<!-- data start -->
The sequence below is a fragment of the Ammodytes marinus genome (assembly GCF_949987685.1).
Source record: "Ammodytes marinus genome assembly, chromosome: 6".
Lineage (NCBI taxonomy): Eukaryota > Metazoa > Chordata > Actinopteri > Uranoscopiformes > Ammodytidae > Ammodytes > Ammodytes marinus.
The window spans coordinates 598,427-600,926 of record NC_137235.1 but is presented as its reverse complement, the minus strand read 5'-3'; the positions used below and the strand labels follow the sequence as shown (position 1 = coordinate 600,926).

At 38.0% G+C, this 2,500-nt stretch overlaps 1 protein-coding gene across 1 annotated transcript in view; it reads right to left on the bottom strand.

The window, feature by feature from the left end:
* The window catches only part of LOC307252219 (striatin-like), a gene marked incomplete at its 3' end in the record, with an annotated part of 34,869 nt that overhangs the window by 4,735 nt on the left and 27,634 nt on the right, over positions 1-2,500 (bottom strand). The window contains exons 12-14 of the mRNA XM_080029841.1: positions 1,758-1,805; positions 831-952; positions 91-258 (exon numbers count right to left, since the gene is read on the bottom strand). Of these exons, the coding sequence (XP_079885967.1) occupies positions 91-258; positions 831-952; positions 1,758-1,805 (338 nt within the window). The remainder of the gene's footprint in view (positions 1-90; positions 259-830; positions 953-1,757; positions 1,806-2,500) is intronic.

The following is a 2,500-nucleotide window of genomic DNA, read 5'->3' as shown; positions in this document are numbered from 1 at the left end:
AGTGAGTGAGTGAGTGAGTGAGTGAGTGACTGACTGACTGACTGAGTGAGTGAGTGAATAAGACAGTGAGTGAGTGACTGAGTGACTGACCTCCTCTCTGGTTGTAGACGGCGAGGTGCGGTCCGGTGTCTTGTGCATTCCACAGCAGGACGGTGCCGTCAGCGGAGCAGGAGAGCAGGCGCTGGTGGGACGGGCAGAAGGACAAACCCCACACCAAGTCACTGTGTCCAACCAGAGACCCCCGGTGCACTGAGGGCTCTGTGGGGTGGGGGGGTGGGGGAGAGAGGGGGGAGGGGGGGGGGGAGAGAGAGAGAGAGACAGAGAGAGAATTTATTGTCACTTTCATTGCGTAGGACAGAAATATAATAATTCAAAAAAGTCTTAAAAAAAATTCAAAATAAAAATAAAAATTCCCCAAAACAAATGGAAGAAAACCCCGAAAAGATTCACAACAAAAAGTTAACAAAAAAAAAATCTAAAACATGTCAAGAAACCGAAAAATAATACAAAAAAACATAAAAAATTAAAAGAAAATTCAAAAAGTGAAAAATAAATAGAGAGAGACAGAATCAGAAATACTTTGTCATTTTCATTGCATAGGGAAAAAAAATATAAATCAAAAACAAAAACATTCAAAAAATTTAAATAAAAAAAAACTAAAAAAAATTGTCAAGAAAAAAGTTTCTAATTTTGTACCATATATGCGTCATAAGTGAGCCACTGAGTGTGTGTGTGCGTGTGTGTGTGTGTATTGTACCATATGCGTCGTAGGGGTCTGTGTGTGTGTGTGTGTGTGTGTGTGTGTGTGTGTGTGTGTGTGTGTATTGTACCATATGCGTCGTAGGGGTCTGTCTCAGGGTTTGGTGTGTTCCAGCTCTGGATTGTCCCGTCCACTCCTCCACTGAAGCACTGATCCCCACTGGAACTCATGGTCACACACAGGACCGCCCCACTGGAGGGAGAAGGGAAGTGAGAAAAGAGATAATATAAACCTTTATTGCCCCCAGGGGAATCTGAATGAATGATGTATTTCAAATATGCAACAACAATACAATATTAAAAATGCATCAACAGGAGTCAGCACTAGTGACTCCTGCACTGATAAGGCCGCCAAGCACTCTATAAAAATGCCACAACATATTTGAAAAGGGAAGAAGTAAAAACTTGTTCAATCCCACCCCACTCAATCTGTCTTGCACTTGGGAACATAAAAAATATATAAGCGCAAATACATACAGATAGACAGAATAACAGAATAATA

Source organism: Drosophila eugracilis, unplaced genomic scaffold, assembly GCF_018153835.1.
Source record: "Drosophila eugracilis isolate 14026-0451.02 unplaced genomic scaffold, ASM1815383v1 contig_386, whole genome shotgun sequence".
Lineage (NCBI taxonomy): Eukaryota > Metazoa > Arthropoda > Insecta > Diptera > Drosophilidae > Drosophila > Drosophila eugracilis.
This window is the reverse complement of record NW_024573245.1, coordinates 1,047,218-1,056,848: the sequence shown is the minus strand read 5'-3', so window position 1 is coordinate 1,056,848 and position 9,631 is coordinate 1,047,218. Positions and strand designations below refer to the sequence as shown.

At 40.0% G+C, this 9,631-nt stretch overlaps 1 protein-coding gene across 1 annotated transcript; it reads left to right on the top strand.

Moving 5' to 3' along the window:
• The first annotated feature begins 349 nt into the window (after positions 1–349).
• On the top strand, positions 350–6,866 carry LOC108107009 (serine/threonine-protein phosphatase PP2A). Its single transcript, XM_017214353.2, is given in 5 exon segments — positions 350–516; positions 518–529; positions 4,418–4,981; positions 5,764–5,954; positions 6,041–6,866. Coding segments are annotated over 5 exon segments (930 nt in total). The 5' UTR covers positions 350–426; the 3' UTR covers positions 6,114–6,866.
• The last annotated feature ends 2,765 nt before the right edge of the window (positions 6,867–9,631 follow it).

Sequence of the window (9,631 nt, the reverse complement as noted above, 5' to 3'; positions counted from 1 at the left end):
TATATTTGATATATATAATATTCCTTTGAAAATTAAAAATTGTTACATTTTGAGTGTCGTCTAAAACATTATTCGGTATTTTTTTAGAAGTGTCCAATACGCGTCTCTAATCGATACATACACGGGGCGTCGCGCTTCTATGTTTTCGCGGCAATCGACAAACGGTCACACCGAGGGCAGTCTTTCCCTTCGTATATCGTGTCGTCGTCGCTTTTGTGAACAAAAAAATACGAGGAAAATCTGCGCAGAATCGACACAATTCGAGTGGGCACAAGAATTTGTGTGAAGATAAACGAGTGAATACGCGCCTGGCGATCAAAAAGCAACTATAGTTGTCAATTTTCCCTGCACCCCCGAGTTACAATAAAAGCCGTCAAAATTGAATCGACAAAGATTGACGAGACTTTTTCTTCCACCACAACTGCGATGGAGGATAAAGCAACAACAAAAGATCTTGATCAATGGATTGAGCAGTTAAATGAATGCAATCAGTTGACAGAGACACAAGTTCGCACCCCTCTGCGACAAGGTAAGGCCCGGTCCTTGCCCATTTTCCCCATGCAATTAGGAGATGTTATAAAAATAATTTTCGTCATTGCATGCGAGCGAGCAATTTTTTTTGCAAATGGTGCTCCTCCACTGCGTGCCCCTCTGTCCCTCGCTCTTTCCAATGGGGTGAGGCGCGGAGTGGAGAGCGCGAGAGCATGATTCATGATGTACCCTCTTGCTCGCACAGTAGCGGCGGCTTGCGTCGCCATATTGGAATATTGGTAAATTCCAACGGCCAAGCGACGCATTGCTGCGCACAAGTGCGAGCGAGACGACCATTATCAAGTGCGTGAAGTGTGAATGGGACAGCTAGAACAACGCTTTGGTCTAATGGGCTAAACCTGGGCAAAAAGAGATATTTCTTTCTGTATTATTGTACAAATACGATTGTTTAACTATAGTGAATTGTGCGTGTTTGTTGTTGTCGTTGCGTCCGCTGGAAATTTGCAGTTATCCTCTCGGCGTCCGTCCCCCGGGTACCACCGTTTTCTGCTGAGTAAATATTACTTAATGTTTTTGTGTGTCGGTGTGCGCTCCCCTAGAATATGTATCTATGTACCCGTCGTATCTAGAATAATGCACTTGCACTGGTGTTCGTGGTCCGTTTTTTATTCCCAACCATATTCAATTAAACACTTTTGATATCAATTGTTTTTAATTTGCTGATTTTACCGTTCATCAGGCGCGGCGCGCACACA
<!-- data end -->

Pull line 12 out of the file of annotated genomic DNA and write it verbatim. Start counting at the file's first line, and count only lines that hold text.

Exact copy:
Lineage (NCBI taxonomy): Eukaryota > Metazoa > Arthropoda > Insecta > Diptera > Drosophilidae > Drosophila > Drosophila eugracilis.